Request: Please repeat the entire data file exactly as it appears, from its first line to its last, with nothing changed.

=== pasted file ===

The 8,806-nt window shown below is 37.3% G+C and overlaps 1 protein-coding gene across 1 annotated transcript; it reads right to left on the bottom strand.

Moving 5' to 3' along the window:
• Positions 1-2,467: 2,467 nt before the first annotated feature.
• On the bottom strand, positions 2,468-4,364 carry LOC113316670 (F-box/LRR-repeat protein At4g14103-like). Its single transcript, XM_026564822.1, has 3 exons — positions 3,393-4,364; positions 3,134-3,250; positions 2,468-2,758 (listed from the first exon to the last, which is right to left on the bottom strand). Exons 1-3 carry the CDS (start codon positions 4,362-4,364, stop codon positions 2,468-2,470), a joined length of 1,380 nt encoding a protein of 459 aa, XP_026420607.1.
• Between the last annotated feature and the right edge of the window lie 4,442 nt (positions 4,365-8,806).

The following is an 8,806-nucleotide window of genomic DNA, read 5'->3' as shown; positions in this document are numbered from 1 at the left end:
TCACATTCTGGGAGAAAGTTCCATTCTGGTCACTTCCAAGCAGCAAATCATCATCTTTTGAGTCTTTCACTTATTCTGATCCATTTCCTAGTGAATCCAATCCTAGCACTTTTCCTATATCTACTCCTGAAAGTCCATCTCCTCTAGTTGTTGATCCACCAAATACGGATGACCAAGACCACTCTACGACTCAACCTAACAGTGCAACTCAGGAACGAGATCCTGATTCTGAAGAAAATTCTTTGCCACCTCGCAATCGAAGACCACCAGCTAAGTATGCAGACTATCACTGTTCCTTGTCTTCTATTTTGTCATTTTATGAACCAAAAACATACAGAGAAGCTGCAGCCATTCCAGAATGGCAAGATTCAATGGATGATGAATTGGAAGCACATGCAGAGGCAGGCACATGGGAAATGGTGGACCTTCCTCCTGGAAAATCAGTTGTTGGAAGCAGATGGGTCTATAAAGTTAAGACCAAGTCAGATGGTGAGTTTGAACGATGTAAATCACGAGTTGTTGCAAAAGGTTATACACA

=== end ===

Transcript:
The 8,806-nt window shown below is 37.3% G+C and overlaps 1 protein-coding gene across 1 annotated transcript; it reads right to left on the bottom strand.

Moving 5' to 3' along the window:
• Positions 1-2,467: 2,467 nt before the first annotated feature.
• On the bottom strand, positions 2,468-4,364 carry LOC113316670 (F-box/LRR-repeat protein At4g14103-like). Its single transcript, XM_026564822.1, has 3 exons — positions 3,393-4,364; positions 3,134-3,250; positions 2,468-2,758 (listed from the first exon to the last, which is right to left on the bottom strand). Exons 1-3 carry the CDS (start codon positions 4,362-4,364, stop codon positions 2,468-2,470), a joined length of 1,380 nt encoding a protein of 459 aa, XP_026420607.1.
• Between the last annotated feature and the right edge of the window lie 4,442 nt (positions 4,365-8,806).

The following is an 8,806-nucleotide window of genomic DNA, read 5'->3' as shown; positions in this document are numbered from 1 at the left end:
TCACATTCTGGGAGAAAGTTCCATTCTGGTCACTTCCAAGCAGCAAATCATCATCTTTTGAGTCTTTCACTTATTCTGATCCATTTCCTAGTGAATCCAATCCTAGCACTTTTCCTATATCTACTCCTGAAAGTCCATCTCCTCTAGTTGTTGATCCACCAAATACGGATGACCAAGACCACTCTACGACTCAACCTAACAGTGCAACTCAGGAACGAGATCCTGATTCTGAAGAAAATTCTTTGCCACCTCGCAATCGAAGACCACCAGCTAAGTATGCAGACTATCACTGTTCCTTGTCTTCTATTTTGTCATTTTATGAACCAAAAACATACAGAGAAGCTGCAGCCATTCCAGAATGGCAAGATTCAATGGATGATGAATTGGAAGCACATGCAGAGGCAGGCACATGGGAAATGGTGGACCTTCCTCCTGGAAAATCAGTTGTTGGAAGCAGATGGGTCTATAAAGTTAAGACCAAGTCAGATGGTGAGTTTGAACGATGTAAATCACGAGTTGTTGCAAAAGGTTATACACA